Following every move were the "God Squad," Jeffs' secret police tasked with keeping an eye on the media.
"They know where we are and they just follow us," Steed said.
In the desert sits a newly-built multi-million dollar home, the product of another one of Jeffs' prison edicts.
"They said if we build it then it would melt the bars or whatever in his jail and he would be released," Steed said.
But Jeffs' influence extends far beyond the daily lives of his followers.
When ABC News visited city hall and the police department, officials declined to answer any questions about Jeffs.
This year, the Department of Justice filed a lawsuit against town officials, accusing them of acting as an arm of the FLDS.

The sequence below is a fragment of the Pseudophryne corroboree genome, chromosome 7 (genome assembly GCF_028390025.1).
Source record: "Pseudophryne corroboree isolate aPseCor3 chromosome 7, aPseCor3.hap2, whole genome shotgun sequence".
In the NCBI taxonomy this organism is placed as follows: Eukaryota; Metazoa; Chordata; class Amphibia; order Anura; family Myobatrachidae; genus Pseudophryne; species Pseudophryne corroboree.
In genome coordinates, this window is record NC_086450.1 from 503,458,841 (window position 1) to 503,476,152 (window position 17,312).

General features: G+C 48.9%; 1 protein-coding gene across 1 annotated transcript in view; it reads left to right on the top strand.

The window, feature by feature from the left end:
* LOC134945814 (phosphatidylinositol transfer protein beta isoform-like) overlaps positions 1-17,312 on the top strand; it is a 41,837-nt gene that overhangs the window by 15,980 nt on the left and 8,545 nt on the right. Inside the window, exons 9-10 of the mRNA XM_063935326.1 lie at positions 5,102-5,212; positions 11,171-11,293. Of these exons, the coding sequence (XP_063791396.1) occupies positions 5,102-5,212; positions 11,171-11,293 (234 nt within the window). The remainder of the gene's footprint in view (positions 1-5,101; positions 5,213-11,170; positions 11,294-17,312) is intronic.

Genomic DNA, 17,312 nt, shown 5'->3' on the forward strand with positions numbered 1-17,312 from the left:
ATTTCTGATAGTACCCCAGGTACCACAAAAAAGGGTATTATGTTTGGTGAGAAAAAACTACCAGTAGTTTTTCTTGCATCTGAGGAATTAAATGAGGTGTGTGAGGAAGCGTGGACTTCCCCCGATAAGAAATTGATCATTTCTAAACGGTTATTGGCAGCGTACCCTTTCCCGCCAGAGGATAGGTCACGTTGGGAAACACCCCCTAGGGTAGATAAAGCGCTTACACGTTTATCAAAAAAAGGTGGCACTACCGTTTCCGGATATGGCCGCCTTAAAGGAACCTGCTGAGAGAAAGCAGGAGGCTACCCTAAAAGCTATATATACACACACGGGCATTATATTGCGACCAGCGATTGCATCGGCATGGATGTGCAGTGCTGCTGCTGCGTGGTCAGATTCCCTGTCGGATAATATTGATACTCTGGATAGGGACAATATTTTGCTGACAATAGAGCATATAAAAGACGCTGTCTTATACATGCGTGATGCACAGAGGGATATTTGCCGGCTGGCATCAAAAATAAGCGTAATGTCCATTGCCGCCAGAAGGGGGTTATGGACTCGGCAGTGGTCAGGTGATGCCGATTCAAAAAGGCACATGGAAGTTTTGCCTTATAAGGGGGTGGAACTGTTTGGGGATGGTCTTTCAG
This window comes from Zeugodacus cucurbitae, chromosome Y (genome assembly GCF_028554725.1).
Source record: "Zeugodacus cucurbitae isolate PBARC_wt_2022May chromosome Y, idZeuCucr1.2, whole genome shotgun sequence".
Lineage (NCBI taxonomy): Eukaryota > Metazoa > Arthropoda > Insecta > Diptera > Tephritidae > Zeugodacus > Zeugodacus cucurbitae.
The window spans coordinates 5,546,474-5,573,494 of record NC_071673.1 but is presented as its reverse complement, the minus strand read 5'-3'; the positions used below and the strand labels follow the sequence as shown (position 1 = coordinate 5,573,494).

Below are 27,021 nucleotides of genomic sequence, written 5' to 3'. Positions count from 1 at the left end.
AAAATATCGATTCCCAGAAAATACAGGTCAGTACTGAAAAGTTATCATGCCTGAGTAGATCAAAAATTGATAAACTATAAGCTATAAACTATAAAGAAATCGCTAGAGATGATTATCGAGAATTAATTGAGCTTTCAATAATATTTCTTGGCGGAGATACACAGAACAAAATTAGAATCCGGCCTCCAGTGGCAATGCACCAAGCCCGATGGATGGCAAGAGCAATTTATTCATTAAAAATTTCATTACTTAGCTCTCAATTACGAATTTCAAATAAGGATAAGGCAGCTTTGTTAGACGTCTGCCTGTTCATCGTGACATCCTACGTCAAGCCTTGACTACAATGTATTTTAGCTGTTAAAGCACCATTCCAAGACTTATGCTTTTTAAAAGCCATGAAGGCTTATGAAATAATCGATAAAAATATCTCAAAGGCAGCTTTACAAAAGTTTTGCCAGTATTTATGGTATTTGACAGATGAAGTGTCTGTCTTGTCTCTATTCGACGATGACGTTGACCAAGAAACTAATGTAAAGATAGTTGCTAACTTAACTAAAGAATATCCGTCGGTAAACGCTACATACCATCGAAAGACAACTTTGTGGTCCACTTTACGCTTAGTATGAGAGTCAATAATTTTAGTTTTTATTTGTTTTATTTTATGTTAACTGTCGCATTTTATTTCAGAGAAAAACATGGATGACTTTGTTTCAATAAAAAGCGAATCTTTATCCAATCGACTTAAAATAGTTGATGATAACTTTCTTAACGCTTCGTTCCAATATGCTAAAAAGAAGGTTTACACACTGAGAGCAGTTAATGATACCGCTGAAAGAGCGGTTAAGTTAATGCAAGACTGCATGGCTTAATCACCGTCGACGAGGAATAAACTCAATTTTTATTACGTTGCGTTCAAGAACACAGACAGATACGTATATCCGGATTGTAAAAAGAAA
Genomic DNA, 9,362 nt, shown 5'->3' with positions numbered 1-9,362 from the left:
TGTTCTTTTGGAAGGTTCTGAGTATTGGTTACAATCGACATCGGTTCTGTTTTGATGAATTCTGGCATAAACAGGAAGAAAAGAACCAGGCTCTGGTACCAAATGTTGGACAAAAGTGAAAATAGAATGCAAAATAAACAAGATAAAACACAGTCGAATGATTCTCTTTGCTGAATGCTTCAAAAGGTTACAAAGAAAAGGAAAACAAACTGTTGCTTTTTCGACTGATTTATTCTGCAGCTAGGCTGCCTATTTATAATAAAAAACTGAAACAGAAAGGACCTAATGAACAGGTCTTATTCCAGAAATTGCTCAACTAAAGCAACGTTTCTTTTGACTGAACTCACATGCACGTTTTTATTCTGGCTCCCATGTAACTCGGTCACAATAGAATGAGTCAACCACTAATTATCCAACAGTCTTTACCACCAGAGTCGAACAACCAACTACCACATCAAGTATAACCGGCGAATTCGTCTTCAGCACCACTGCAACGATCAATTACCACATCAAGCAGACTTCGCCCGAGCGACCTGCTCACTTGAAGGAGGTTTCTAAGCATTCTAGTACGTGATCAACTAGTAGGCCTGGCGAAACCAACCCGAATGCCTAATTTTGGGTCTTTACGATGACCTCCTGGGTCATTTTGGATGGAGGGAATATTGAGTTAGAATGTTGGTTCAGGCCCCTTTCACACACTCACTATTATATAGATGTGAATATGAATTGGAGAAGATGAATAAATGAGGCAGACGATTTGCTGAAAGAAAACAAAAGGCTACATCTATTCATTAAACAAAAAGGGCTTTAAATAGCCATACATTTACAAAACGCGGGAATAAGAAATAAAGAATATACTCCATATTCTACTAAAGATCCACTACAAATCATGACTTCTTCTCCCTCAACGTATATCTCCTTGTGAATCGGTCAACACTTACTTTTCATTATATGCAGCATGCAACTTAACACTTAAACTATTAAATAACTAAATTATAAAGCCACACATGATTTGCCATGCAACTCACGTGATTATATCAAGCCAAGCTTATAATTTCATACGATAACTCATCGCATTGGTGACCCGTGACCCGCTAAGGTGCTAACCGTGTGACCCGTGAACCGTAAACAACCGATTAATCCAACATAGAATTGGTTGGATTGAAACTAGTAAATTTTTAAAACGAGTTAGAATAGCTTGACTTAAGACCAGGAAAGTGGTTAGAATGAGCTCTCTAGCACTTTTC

In response, the Mohave County Sheriff's Office has stepped up patrols in Colorado City, but it's proven to be a challenge to police a town that views law enforcement as religious persecution.
"They won't talk to you because of who you are and who you represent," said Sgt. Mike Hoggard of the Mohave County Sheriff's Office. "It's troubling."
It was this tyranny of control that caused Willie Steed to question the values of the FLDS when he made the decision to leave.
"The church can just totally kill a family. In just the matter of three days, two days, an hour. And they can break the spirit of their people," he said. "And as you've seen coming out to this place ... they have nothing left, they have no hope, and they can see no future."
Watch the full story on "20/20: Breaking Polygamy" Friday at 10 p.m. ET